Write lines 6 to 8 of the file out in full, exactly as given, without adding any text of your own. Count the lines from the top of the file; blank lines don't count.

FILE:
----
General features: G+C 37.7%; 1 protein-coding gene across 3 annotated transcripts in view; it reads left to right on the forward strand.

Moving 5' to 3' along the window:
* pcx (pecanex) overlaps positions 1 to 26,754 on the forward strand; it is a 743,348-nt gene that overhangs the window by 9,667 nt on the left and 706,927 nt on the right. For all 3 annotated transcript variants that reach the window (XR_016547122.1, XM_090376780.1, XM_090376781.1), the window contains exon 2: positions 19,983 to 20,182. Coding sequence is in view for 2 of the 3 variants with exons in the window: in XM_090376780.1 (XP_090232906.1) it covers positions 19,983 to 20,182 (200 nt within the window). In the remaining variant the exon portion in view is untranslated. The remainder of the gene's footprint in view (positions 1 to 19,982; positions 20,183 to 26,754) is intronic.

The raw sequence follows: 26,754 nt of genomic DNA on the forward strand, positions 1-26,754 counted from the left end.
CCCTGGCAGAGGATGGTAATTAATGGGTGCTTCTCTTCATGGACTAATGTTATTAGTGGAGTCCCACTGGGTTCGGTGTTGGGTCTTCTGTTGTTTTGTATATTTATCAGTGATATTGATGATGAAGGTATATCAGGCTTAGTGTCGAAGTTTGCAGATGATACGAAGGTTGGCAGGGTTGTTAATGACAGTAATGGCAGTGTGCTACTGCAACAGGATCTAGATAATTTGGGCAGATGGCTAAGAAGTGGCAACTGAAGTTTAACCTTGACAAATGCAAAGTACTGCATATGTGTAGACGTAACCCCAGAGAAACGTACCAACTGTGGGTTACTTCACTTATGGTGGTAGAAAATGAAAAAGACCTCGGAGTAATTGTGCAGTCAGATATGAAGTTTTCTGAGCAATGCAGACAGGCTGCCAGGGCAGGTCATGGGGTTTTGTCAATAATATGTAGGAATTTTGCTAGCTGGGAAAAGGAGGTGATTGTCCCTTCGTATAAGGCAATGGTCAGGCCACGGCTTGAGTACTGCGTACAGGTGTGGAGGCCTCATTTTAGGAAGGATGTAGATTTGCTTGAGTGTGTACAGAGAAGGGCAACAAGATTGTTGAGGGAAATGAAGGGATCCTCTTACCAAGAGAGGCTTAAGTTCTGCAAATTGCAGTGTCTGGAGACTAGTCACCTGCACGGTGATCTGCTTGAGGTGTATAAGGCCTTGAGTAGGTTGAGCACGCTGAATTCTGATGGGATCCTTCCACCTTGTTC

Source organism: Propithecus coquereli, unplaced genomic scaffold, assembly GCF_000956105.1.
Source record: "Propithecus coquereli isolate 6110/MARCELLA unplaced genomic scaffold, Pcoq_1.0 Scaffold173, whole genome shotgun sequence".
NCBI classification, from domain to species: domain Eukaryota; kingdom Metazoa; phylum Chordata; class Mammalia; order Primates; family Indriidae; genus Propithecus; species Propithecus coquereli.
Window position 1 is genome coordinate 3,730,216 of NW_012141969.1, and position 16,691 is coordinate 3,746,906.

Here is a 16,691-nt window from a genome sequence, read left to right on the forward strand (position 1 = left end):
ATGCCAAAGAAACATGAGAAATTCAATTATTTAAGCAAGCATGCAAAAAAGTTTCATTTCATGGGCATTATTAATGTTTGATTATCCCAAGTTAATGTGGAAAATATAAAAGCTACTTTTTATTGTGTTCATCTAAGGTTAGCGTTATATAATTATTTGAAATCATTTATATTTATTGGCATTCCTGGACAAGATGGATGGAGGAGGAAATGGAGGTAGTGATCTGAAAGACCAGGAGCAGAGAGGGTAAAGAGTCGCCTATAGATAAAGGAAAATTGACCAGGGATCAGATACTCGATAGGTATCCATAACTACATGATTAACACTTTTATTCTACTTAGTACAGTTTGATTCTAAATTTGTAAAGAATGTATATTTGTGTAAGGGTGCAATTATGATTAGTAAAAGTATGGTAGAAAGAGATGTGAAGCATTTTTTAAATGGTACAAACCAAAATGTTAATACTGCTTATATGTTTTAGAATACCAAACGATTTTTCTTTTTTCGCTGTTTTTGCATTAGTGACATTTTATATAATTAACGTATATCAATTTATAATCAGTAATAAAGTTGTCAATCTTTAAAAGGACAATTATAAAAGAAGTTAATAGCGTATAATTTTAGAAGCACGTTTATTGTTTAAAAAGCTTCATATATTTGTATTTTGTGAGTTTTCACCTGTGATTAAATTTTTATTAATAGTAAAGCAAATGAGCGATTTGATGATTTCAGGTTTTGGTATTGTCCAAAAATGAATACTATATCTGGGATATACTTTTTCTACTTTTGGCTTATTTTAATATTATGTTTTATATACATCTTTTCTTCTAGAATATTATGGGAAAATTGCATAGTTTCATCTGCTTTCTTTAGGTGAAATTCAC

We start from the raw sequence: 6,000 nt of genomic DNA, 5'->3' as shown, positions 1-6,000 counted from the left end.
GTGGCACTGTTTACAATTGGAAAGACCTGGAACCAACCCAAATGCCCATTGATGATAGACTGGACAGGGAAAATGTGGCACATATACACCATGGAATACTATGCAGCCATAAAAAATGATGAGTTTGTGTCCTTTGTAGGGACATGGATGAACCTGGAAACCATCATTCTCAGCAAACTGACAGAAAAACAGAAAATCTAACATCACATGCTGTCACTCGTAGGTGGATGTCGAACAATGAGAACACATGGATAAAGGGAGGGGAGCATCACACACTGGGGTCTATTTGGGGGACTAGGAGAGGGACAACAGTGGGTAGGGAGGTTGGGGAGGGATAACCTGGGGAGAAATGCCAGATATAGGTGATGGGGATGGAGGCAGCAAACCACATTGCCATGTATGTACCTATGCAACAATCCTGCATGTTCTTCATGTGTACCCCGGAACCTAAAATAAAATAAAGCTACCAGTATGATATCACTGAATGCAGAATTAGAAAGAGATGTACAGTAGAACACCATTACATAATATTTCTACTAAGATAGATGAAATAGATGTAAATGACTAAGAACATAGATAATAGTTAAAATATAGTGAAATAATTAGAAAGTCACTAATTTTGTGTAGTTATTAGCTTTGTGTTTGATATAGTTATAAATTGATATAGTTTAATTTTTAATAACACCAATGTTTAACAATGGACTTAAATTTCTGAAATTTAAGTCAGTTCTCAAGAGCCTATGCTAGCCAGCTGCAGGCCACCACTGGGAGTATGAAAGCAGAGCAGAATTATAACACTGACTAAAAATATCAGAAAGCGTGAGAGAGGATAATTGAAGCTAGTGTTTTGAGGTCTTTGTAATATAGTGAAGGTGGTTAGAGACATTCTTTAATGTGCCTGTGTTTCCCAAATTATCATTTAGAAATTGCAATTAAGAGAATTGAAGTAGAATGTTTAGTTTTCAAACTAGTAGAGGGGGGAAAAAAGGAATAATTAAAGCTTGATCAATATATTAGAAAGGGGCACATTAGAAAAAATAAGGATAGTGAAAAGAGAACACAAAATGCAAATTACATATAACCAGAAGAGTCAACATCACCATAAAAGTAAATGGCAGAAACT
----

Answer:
Source organism: Propithecus coquereli, unplaced genomic scaffold, assembly GCF_000956105.1.
Source record: "Propithecus coquereli isolate 6110/MARCELLA unplaced genomic scaffold, Pcoq_1.0 Scaffold173, whole genome shotgun sequence".
NCBI classification, from domain to species: domain Eukaryota; kingdom Metazoa; phylum Chordata; class Mammalia; order Primates; family Indriidae; genus Propithecus; species Propithecus coquereli.